PGxLOD is the knowledge base that results from the instantiation processes of PGxO. Because a large portion of the data of PGxLOD has no license restriction, we provide an open access to this portion (only) at Full access to PGxLOD that includes the small set of proprietary data is granted upon request. The population processes of PGxLOD are detailed in the next paragraphs and their results are summarized in Table 5.
Table 5

Main statistics of PGxLOD v2

PGxO concept

Number of instances























from PharmGKB


from the literature


from EHR studies


With preexisting LOD

Table 6 summarizes results of the instantiation of PGxO with our preexisting LOD. At this stage PGxLOD does not contain any PGx relationship, but provides entities appearing as components of PGx relationships, as well as mappings between these entities.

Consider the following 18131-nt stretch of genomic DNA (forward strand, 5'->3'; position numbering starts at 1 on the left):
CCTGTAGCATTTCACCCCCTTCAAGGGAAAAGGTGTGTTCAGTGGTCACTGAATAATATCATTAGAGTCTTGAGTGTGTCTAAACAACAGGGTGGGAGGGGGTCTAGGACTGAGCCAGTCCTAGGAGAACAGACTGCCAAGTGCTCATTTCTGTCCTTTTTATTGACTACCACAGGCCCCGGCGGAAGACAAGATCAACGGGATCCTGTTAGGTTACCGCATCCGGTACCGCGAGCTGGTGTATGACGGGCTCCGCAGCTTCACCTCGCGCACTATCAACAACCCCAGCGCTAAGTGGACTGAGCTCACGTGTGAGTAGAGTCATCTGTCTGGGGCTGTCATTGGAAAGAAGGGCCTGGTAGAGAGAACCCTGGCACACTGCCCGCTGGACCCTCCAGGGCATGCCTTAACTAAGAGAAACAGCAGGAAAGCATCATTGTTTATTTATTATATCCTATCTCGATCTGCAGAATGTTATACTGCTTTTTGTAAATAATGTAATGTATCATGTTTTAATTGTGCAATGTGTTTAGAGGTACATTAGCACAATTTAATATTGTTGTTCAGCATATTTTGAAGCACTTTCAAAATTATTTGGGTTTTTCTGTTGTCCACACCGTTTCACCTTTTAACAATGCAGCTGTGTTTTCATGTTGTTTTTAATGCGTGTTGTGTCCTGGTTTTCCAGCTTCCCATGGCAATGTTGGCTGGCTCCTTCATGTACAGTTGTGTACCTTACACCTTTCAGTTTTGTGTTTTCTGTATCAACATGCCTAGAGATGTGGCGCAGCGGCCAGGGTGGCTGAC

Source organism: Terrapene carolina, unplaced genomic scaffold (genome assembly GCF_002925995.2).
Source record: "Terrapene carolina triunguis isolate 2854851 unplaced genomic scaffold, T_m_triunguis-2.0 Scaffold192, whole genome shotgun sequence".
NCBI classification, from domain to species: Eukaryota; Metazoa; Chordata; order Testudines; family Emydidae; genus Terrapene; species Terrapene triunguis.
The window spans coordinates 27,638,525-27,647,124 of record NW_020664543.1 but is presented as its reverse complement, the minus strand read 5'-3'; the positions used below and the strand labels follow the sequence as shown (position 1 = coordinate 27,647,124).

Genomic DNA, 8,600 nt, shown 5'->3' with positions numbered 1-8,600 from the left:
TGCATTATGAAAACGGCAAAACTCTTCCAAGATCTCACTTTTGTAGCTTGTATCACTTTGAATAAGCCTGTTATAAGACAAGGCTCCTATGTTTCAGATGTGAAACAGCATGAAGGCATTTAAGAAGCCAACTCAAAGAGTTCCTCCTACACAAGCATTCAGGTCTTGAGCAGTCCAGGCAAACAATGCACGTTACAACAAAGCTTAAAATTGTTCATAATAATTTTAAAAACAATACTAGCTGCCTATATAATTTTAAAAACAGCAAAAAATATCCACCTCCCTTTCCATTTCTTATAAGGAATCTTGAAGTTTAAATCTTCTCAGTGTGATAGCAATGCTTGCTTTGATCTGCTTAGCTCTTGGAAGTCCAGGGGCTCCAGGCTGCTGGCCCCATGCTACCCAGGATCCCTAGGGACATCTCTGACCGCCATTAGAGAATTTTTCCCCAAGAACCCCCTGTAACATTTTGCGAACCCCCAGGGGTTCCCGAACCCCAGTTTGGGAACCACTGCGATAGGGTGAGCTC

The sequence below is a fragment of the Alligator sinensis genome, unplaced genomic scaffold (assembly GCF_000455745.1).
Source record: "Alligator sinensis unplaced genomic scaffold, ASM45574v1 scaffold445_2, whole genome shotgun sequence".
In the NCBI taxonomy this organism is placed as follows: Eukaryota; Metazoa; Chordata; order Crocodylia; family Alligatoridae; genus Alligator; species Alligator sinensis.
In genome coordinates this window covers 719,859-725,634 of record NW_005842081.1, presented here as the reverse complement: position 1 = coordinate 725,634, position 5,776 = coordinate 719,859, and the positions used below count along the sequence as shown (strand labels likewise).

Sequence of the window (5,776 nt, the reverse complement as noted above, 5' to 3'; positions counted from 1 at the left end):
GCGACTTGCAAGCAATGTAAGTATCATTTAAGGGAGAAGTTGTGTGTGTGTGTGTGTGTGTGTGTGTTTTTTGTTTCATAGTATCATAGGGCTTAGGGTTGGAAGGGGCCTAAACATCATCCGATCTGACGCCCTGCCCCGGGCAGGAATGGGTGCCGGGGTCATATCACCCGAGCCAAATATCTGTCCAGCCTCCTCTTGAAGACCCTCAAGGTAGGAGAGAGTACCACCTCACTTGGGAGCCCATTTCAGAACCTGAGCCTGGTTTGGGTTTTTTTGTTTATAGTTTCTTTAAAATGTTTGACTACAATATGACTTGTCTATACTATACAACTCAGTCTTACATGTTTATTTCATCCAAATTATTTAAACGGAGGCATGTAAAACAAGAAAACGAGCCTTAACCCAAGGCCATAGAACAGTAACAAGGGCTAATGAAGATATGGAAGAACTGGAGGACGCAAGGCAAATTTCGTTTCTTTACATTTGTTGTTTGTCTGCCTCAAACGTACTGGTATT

Table 6

Statistics of the instantiation of PGxO with data from PGxLOD v1

















































With PharmGKB data

Table 7 summarizes results of the instantiation of PGxO with PharmGKB data (2018-03-05 release).
Table 7

Numbers of PGx relationships extracted from PharmGKB v2018-03-05


Caused phenotype

Level of evidence












# PGx relationships










Some PGx relationships can cause both Toxicity/ADR and Efficacy

Figure 3 provides an example of a PharmGKB relationship represented with PGxO. It represents a relationship between the haplotype TPMT*3C and the drug azathioprine. This relationship was extracted with our algorithm named pharmgkbsql2triples. Accordingly this algorithm is specified as provenance metadata, along with its version and the version of PharmGKB. This allows coexisting extractions of concurrent versions of PharmGKB or the algorithm. The level of evidence of the relationship is represented with PROV-O concepts.
Fig. 3
Fig. 3

A PGx relationship extracted from PharmGKB on October 30th, 2018 and represented with PGxO. For readability purposes, in some cases labels are used instead of URIs. Only one drug and one variant are represented, whereas this relationship involves more components. The clinical annotation is available at

With the biomedical literature